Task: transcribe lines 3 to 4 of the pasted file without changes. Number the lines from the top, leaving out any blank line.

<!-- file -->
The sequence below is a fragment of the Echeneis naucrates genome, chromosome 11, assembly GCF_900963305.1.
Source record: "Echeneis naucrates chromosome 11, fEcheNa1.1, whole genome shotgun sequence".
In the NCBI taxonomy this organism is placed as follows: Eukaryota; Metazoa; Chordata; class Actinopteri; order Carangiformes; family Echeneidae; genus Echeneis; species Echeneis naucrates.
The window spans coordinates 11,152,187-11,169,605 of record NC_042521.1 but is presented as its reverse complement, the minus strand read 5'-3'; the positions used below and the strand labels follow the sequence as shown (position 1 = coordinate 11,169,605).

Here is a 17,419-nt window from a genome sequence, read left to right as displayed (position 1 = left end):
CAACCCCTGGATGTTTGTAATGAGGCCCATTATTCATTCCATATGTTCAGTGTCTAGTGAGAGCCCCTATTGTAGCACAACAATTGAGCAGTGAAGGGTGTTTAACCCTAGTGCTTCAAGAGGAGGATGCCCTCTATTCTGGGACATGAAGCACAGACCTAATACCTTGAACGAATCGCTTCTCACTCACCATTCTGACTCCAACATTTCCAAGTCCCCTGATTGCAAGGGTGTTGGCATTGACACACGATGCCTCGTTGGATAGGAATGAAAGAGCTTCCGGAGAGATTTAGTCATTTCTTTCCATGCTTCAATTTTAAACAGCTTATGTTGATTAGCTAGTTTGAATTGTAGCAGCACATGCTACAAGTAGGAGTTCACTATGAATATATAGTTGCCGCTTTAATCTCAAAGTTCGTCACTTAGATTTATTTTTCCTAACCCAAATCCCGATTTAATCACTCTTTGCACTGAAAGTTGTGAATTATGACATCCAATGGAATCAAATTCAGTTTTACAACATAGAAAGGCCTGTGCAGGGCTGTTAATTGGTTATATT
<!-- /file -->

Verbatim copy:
In the NCBI taxonomy this organism is placed as follows: Eukaryota; Metazoa; Chordata; class Actinopteri; order Carangiformes; family Echeneidae; genus Echeneis; species Echeneis naucrates.
The window spans coordinates 11,152,187-11,169,605 of record NC_042521.1 but is presented as its reverse complement, the minus strand read 5'-3'; the positions used below and the strand labels follow the sequence as shown (position 1 = coordinate 11,169,605).